Thursday, March 16, 2006

DNA Origami

PASADENA, Calif.--In a new development in nanotechnology, a researcher at the California Institute of Technology has devised a way of weaving DNA strands into any desired two-dimensional shape or figure, which he calls "DNA origami."

"The construction of custom DNA origami is so simple that the method should make it much easier for scientists from diverse fields to create and study the complex nanostructures they might want," Paul Rothemund, a senior research fellow, explains.

Reporting in the March 16th issue of Nature, Rothemund describes how long single strands of DNA can be folded back and forth, tracing a mazelike path, to form a scaffold that fills up the outline of any desired shape.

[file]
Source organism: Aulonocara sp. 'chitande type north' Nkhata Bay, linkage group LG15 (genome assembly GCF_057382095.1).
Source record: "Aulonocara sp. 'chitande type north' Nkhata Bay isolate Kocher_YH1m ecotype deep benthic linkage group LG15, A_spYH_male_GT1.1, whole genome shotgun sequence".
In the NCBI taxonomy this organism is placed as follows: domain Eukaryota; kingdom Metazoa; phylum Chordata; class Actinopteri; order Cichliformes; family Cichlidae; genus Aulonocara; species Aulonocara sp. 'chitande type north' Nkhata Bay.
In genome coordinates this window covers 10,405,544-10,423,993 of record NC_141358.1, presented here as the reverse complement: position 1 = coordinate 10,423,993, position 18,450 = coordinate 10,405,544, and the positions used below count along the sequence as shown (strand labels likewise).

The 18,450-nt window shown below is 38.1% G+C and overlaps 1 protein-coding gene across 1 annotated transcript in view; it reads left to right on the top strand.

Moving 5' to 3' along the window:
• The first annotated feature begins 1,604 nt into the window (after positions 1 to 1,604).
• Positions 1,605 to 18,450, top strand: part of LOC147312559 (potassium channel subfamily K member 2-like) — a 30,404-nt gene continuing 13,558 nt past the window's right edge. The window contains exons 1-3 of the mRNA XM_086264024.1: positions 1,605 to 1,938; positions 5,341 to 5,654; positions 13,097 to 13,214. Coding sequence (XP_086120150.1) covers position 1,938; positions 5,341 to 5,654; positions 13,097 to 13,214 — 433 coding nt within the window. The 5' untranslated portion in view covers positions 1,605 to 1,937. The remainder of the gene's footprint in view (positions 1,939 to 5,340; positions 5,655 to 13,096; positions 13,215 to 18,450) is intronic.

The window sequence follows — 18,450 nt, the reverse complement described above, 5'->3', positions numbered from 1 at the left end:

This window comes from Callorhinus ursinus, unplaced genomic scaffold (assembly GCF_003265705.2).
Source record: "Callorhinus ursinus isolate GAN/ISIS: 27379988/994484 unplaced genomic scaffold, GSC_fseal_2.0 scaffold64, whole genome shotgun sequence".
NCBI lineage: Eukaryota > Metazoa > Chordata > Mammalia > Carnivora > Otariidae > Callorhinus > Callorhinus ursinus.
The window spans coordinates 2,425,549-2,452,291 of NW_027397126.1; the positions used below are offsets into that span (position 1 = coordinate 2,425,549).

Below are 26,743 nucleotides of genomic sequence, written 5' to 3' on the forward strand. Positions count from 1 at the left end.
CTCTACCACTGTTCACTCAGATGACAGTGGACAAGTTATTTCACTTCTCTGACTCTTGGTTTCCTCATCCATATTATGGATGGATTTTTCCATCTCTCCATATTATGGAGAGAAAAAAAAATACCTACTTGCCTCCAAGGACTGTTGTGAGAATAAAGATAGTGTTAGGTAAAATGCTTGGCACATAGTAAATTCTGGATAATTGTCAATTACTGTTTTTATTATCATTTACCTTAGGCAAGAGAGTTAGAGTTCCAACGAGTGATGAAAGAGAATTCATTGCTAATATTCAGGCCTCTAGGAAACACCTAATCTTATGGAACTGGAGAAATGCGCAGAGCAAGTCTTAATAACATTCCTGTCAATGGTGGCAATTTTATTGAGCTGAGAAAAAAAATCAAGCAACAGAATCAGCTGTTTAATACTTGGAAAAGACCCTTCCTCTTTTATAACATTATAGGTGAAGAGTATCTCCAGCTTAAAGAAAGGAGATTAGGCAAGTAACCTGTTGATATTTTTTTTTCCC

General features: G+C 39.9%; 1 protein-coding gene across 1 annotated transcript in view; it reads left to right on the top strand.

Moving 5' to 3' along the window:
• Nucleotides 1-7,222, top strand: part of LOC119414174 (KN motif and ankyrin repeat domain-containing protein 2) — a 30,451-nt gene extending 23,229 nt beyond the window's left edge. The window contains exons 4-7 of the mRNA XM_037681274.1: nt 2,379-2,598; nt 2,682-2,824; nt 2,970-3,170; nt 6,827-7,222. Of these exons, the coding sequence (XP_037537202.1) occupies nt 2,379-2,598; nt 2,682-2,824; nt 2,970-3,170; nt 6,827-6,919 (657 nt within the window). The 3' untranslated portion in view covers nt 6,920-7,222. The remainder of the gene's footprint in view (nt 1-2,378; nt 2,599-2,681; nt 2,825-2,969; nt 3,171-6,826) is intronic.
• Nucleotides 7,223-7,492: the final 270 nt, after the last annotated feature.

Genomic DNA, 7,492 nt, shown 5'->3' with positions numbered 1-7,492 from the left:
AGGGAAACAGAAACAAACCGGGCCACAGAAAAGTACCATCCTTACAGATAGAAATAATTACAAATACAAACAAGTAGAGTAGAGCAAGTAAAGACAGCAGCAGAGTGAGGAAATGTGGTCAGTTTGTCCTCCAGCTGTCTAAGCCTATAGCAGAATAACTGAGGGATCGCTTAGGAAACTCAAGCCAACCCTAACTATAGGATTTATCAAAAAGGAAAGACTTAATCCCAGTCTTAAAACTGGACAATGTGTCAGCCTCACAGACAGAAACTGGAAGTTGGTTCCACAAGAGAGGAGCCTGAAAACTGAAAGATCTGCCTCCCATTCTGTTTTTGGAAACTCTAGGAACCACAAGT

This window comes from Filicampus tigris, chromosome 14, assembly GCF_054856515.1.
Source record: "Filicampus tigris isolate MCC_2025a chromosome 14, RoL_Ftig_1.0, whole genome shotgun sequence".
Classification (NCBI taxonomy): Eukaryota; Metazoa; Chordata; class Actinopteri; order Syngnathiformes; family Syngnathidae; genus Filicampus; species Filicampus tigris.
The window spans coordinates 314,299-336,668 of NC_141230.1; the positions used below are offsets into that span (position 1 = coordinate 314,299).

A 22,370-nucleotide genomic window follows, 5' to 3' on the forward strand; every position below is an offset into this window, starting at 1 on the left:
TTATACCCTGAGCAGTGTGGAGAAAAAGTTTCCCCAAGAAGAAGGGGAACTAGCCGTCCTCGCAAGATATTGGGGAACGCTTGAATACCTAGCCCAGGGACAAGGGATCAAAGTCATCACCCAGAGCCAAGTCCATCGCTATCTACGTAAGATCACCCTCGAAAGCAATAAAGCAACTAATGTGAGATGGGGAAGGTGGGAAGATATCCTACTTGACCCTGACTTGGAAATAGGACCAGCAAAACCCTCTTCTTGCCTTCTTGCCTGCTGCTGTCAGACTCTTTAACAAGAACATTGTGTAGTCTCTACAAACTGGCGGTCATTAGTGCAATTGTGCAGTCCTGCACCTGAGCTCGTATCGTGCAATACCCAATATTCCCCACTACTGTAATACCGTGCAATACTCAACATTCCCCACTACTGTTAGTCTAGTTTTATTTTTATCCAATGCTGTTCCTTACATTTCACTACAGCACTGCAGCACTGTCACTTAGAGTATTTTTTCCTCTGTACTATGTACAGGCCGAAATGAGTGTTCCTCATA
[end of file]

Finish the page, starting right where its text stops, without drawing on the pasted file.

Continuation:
Each of the short DNA strands can act something like a pixel in a computer image, resulting in a shape that can bear a complex pattern, such as words or images. The resulting shapes and patterns are each about 100 nanometers in diameter-or about a thousand times smaller than the diameter of a human hair.

Although Rothemund has hitherto worked on two-dimensional shapes and structures, he says that 3-D assemblies should be no problem. In fact, researchers at other institutions are already using his method to attempt the building of 3-D cages.

Caltech Press Release, 3/15/2006, Dr. Paul Rothemund, Dr. Erik Winfree


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